Tonalities

Influences between music tradition over centuries

Tonalities is developing tools for the modal-tonal identification, exploration, and classification of monophonic and polyphonic notated music from the Renaissance to the twentieth century. This pilot has a broader societal and pedagogical dimension: it not only impacts research on the theory and evolution of musical languages but is also relevant for the understanding of music collections by students, performers, and informed music lovers.

The study of the modal-tonal organisation of European music is crucial for comprehending its structural properties, inner coherence, dramatic plot and, ultimately, artistic meaning. Research over the past decades has led to a closer understanding of the tonal system in the so-called common practice period (c. 1650-1900). However, the underlying structure of modal music and music that neither belongs to modality nor is part of the tonal system remains largely unknown.

Tonalities is building on previous studies that relate musical systems to their history (Dahlhaus 1968), grant early music other conditions of truth than tonality (Wiering 2001), and make use of statistical methods (Meeùs 2003). Embracing the open linked data paradigm, the pilot references large corpora of music made available in digital score libraries and explores them through a quantitative-qualitative approach that consists of modelling different theories – historical or contemporary, specific or general – and applying them to musical works through a dedicated interface combining machine learning and human annotations. It thus becomes possible to grasp how distinct theoretical viewpoints bring to light different – sometimes conflicting – musical properties; confront different analytical interpretations; look “inside” both theories and works; understand how both evolve in time in relation to each other; and, ultimately, provide a reasoned, documented, and authored modal-tonal classification of musical pieces.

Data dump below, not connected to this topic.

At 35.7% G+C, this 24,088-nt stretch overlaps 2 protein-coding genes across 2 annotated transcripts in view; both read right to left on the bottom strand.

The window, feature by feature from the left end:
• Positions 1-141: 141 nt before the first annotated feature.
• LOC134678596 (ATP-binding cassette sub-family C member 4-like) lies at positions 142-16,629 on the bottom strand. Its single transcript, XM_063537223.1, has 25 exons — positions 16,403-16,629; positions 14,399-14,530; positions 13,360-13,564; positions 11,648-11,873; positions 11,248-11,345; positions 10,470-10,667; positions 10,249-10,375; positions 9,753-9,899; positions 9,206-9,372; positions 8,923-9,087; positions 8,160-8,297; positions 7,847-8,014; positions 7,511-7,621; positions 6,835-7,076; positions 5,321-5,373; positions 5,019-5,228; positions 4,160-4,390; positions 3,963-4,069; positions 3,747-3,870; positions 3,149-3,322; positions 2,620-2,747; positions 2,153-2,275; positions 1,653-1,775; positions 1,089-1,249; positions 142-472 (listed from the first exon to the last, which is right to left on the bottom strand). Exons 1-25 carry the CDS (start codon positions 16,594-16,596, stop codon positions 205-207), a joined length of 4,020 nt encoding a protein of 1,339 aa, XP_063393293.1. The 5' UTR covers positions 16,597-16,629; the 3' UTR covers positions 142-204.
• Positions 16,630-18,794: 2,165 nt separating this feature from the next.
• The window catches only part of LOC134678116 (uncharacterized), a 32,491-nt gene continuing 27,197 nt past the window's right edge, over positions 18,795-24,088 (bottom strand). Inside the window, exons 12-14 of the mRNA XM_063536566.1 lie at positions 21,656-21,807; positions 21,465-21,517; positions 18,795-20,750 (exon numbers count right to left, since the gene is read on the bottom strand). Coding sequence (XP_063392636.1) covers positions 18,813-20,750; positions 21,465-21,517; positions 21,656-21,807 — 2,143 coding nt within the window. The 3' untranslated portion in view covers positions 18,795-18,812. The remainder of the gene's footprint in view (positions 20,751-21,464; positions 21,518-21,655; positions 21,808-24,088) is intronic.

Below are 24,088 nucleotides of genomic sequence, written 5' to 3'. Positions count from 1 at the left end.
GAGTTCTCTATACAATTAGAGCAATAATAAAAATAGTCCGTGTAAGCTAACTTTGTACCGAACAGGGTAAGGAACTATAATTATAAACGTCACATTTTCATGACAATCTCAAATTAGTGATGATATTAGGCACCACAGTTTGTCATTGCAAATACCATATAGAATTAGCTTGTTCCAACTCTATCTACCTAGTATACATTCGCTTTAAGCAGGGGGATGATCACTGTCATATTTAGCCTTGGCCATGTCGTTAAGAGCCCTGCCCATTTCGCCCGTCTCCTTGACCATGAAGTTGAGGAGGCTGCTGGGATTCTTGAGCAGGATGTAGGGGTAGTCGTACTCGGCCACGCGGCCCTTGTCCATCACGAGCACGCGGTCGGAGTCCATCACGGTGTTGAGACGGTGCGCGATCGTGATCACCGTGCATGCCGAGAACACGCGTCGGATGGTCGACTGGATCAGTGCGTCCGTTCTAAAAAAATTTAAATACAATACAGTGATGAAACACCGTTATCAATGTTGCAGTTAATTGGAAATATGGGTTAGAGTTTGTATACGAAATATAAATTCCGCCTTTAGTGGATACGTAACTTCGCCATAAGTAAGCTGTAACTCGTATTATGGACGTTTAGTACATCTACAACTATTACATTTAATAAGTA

In addition to external score libraries (Josquin Project, CRIM, Measuring Polyphony, Gesualdo Online, The Lost Voices Project), Tonalities is relying on the NEUMA score library, central to the Facets pilot, as well as the corpora produced and explored by Tunes and Interlink. The modelling of music theories is conducted in close connection with WP2. The extraction of musical patterns undertaken in Tonalities (cadences, melodic formulas, harmonic progressions, etc.) has strong affinities with WP3.

Pilot leader:

Christophe Guillotel-Nothmann (CNRS-IReMus)

Recent News

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6 September 2022

Mari Wigham and Philo van Kemenade from Sound & Vision investigate how graph representations can help users of the CLARIAH Media Suite in their search within music collections.

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8 April 2022

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25 March 2022

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David Leeuw with his Family, 1671. Rijksmuseum |PD

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Photo by Stéphane Bernard on Unsplash

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